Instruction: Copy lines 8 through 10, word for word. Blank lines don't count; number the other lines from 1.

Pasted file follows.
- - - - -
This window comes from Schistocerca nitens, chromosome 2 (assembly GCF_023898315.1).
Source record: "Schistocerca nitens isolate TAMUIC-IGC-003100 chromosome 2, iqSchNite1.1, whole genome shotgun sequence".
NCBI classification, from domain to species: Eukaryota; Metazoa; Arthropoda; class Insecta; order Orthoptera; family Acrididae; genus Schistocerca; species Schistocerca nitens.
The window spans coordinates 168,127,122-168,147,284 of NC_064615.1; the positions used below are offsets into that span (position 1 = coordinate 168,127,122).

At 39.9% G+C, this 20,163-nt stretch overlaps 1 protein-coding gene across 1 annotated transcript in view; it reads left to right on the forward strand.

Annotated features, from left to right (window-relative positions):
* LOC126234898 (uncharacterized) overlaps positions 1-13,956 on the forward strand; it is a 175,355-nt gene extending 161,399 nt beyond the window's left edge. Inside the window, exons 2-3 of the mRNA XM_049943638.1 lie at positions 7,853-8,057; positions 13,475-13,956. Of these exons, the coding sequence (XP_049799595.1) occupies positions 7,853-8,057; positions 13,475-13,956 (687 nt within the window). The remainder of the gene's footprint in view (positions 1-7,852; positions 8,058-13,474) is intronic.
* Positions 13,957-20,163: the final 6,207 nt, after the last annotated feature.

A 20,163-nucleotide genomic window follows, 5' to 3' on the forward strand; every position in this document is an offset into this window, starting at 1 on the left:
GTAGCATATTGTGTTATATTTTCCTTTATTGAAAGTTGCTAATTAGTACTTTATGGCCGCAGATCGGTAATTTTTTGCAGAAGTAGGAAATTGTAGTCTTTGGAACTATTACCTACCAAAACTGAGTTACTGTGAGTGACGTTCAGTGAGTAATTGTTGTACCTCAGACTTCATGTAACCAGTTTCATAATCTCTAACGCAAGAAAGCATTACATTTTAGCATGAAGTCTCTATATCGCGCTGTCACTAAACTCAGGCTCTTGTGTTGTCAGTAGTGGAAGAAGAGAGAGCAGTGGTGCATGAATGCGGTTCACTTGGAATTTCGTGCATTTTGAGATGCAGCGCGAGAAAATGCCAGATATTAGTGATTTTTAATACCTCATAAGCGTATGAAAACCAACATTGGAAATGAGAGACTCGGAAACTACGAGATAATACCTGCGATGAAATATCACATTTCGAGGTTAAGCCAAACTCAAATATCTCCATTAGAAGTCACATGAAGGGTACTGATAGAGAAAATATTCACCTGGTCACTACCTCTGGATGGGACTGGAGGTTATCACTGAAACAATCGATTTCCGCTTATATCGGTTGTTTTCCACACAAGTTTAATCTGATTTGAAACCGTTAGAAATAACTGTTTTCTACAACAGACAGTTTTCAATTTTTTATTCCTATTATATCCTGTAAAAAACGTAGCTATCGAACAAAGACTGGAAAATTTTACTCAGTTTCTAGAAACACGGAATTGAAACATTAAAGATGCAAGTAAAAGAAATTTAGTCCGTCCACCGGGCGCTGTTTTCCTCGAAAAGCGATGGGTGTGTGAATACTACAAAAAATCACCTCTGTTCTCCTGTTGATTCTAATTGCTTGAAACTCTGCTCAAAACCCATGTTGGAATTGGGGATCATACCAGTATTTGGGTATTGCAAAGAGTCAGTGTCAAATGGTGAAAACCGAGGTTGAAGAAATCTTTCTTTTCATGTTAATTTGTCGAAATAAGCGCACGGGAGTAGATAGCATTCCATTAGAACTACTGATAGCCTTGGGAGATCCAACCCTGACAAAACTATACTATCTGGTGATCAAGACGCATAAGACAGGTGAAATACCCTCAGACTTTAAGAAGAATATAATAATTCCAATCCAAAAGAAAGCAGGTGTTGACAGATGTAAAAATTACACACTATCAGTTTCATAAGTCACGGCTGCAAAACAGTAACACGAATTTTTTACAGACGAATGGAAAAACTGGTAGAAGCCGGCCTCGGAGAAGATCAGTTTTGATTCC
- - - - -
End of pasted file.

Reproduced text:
* Positions 13,957-20,163: the final 6,207 nt, after the last annotated feature.

A 20,163-nucleotide genomic window follows, 5' to 3' on the forward strand; every position in this document is an offset into this window, starting at 1 on the left:
GTAGCATATTGTGTTATATTTTCCTTTATTGAAAGTTGCTAATTAGTACTTTATGGCCGCAGATCGGTAATTTTTTGCAGAAGTAGGAAATTGTAGTCTTTGGAACTATTACCTACCAAAACTGAGTTACTGTGAGTGACGTTCAGTGAGTAATTGTTGTACCTCAGACTTCATGTAACCAGTTTCATAATCTCTAACGCAAGAAAGCATTACATTTTAGCATGAAGTCTCTATATCGCGCTGTCACTAAACTCAGGCTCTTGTGTTGTCAGTAGTGGAAGAAGAGAGAGCAGTGGTGCATGAATGCGGTTCACTTGGAATTTCGTGCATTTTGAGATGCAGCGCGAGAAAATGCCAGATATTAGTGATTTTTAATACCTCATAAGCGTATGAAAACCAACATTGGAAATGAGAGACTCGGAAACTACGAGATAATACCTGCGATGAAATATCACATTTCGAGGTTAAGCCAAACTCAAATATCTCCATTAGAAGTCACATGAAGGGTACTGATAGAGAAAATATTCACCTGGTCACTACCTCTGGATGGGACTGGAGGTTATCACTGAAACAATCGATTTCCGCTTATATCGGTTGTTTTCCACACAAGTTTAATCTGATTTGAAACCGTTAGAAATAACTGTTTTCTACAACAGACAGTTTTCAATTTTTTATTCCTATTATATCCTGTAAAAAACGTAGCTATCGAACAAAGACTGGAAAATTTTACTCAGTTTCTAGAAACACGGAATTGAAACATTAAAGATGCAAGTAAAAGAAATTTAGTCCGTCCACCGGGCGCTGTTTTCCTCGAAAAGCGATGGGTGTGTGAATACTACAAAAAATCACCTCTGTTCTCCTGTTGATTCTAATTGCTTGAAACTCTGCTCAAAACCCATGTTGGAATTGGGGATCATACCAGTATTTGGGTATTGCAAAGAGTCAGTGTCAAATGGTGAAAACCGAGGTTGAAGAAATCTTTCTTTTCATGTTAATTTGTCGAAATAAGCGCACGGGAGTAGATAGCATTCCATTAGAACTACTGATAGCCTTGGGAGATCCAACCCTGACAAAACTATACTATCTGGTGATCAAGACGCATAAGACAGGTGAAATACCCTCAGACTTTAAGAAGAATATAATAATTCCAATCCAAAAGAAAGCAGGTGTTGACAGATGTAAAAATTACACACTATCAGTTTCATAAGTCACGGCTGCAAAACAGTAACACGAATTTTTTACAGACGAATGGAAAAACTGGTAGAAGCCGGCCTCGGAGAAGATCAGTTTTGATTCC